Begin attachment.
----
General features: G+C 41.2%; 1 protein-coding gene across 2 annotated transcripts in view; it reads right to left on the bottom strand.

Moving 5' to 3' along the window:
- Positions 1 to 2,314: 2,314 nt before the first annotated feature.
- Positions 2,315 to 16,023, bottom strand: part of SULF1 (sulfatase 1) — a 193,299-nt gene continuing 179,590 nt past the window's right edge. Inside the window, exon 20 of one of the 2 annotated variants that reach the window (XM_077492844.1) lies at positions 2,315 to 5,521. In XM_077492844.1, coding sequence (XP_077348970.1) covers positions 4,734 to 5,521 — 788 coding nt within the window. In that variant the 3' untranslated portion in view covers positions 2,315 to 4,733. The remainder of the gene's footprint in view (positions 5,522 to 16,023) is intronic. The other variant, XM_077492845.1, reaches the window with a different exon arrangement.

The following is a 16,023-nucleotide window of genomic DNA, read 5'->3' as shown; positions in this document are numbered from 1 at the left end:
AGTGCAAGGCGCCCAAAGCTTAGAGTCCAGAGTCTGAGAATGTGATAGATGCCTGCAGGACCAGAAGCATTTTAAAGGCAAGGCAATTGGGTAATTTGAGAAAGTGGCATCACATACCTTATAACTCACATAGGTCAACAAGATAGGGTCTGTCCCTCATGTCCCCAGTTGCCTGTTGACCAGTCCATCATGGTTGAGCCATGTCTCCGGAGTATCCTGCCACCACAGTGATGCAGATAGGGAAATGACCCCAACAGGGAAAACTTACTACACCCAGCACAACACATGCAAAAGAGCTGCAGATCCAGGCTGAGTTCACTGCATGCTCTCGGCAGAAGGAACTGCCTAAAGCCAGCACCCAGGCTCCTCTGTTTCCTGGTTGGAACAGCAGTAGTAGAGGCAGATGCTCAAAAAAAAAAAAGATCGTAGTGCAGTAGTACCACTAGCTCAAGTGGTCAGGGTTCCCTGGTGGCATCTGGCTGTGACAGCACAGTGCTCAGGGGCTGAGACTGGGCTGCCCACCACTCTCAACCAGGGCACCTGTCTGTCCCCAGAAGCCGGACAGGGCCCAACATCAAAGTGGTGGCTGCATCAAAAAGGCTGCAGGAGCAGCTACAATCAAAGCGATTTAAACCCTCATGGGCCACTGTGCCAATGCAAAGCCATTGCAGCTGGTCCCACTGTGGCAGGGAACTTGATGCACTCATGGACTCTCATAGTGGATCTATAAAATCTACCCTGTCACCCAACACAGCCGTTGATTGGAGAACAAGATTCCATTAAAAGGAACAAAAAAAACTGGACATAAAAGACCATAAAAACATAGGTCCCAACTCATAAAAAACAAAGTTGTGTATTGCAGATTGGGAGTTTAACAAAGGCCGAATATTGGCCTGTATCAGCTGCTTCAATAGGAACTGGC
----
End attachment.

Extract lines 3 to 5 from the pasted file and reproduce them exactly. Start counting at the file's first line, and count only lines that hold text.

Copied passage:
- Positions 1 to 2,314: 2,314 nt before the first annotated feature.
- Positions 2,315 to 16,023, bottom strand: part of SULF1 (sulfatase 1) — a 193,299-nt gene continuing 179,590 nt past the window's right edge. Inside the window, exon 20 of one of the 2 annotated variants that reach the window (XM_077492844.1) lies at positions 2,315 to 5,521. In XM_077492844.1, coding sequence (XP_077348970.1) covers positions 4,734 to 5,521 — 788 coding nt within the window. In that variant the 3' untranslated portion in view covers positions 2,315 to 4,733. The remainder of the gene's footprint in view (positions 5,522 to 16,023) is intronic. The other variant, XM_077492845.1, reaches the window with a different exon arrangement.

The following is a 16,023-nucleotide window of genomic DNA, read 5'->3' as shown; positions in this document are numbered from 1 at the left end: